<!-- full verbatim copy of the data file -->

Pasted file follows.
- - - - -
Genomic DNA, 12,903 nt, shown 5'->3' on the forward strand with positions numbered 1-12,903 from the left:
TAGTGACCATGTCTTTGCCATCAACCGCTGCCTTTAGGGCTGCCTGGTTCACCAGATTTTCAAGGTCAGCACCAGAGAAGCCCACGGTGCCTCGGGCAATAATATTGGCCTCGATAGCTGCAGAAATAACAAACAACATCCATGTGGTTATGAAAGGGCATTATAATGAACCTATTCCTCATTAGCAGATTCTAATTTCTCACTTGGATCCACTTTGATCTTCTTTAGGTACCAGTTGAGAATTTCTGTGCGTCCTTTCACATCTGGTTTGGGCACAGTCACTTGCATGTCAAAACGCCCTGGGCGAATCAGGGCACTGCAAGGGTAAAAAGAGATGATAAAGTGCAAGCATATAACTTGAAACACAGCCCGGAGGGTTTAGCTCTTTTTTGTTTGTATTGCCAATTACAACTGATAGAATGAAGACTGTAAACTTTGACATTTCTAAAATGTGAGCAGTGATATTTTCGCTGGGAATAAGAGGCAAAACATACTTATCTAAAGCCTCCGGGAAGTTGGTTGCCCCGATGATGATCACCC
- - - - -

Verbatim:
Genomic DNA, 12,903 nt, shown 5'->3' on the forward strand with positions numbered 1-12,903 from the left:
TAGTGACCATGTCTTTGCCATCAACCGCTGCCTTTAGGGCTGCCTGGTTCACCAGATTTTCAAGGTCAGCACCAGAGAAGCCCACGGTGCCTCGGGCAATAATATTGGCCTCGATAGCTGCAGAAATAACAAACAACATCCATGTGGTTATGAAAGGGCATTATAATGAACCTATTCCTCATTAGCAGATTCTAATTTCTCACTTGGATCCACTTTGATCTTCTTTAGGTACCAGTTGAGAATTTCTGTGCGTCCTTTCACATCTGGTTTGGGCACAGTCACTTGCATGTCAAAACGCCCTGGGCGAATCAGGGCACTGCAAGGGTAAAAAGAGATGATAAAGTGCAAGCATATAACTTGAAACACAGCCCGGAGGGTTTAGCTCTTTTTTGTTTGTATTGCCAATTACAACTGATAGAATGAAGACTGTAAACTTTGACATTTCTAAAATGTGAGCAGTGATATTTTCGCTGGGAATAAGAGGCAAAACATACTTATCTAAAGCCTCCGGGAAGTTGGTTGCCCCGATGATGATCACCC